WASHINGTON — The chairman of the House Armed Services Committee said Wednesday he doesn’t think upcoming economic stimulus packages related to the coronavirus outbreak should include more money for defense, saying other public health needs are more pressing.
“Without question, with the pandemic and the needs of national security and the Defense Department, we’re going to have to spend a lot of money,” said Rep. Adam Smith, D-Wash., in a teleconference with reporters. “The good news is we have a lot of money.
“The defense [budget] bill last year was $738 billion. I’m not saying that there aren’t needs within the Department of Defense, I’m saying they have a lot of money and ought to spend that money to meet those needs.”
Smith’s comments come as the Pentagon is readying a request for billions in a future economic package under consideration by Congress, which has already passed nearly $3 trillion in emergency funding bills in recent weeks.
Undersecretary of Defense for Acquisition and Sustainment Ellen Lord said last week that the Pentagon is working with the White House budget office on a package to aid defense contractors hit by closures or other effects of the coronavirus pandemic.
DoD has already announced it would make $3 billion in expedited “progress payments" to increase cash flow to primary contractors and more vulnerable, smaller subcontractors.
But Smith said his priority in the next stimulus bill is public health, not the defense industry.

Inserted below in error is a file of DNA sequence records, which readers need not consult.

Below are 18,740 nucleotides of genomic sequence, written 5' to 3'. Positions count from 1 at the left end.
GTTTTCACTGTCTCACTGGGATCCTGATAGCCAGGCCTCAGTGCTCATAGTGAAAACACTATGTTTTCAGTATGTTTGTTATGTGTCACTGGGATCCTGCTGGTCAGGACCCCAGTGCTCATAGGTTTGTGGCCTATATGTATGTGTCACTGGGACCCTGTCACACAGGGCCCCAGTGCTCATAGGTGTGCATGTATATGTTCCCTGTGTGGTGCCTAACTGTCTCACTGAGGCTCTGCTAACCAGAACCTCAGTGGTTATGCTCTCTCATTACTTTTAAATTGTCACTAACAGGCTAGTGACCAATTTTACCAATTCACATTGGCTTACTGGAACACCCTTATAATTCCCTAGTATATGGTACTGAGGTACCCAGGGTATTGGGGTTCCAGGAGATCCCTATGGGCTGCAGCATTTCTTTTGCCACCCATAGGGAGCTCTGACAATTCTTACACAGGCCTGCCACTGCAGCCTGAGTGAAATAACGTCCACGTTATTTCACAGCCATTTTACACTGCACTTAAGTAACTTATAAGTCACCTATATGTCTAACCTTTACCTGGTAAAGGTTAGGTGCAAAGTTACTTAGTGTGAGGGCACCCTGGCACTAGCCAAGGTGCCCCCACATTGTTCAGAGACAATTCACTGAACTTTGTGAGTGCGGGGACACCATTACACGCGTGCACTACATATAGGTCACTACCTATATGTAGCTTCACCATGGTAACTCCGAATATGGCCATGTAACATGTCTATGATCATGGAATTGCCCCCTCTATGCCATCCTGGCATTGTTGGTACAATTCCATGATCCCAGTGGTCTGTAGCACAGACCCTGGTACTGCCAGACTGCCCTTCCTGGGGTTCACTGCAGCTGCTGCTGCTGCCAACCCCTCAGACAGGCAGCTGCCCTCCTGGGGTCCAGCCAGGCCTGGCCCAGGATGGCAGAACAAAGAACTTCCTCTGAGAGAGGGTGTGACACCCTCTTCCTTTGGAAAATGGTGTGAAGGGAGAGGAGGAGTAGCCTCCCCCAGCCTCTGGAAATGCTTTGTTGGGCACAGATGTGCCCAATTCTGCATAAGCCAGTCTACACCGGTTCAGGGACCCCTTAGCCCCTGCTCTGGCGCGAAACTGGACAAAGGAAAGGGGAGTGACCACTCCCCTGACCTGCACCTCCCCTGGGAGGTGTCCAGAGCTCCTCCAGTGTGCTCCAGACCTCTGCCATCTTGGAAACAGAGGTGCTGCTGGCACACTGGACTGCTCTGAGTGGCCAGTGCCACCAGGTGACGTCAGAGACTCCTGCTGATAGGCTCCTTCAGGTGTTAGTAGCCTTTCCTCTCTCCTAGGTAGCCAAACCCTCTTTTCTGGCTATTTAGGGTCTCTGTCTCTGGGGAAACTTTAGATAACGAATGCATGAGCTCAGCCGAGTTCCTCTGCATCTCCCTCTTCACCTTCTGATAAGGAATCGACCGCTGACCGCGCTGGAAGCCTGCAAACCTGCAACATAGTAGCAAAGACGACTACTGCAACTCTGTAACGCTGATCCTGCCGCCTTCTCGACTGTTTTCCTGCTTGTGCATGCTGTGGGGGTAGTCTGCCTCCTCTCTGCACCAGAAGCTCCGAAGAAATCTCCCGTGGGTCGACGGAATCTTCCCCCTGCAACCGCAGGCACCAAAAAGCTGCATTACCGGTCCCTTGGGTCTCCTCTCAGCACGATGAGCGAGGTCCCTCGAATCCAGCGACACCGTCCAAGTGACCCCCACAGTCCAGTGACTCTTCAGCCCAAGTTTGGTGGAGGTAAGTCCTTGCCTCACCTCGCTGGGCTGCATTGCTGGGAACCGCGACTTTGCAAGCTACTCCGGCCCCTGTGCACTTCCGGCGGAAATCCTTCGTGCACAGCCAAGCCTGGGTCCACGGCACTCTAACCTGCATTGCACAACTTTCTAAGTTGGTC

“Of all the needs that we face in this country, [my priority is not] to spend more money on basic DoD to go buy more planes or ships or boats or anything like that,” he said.
In an emergency spending package approved earlier this month, lawmakers gave the Defense Department about $10.5 billion in funding for defense health programs and Tricare response to the public health threat, as well as money for National Guard deployments to help state prevention efforts.
Smith has been an advocate of military personnel taking a larger role in conducting and processing coronavirus tests for the general public, saying the Defense Department’s logistical expertise and infrastructure could dramatically speed that work.
He said he would back more money for those efforts, but “I have not seen an argument that makes sense to me [for putting] more money into defense to manufacture things.”
The Senate is scheduled to return to Washington next week, but House lawmakers have postponed any votes for the near future. No timeline has been announced for when the next stimulus package could be completed.
Joe Gould is senior Pentagon reporter for Defense News, covering the intersection of national security policy, politics and the defense industry.
Leo covers Congress, Veterans Affairs and the White House for Military Times. He has covered Washington, D.C. since 2004, focusing on military personnel and veterans policies. His work has earned numerous honors, including a 2009 Polk award, a 2010 National Headliner Award, the IAVA Leadership in Journalism award and the VFW News Media award.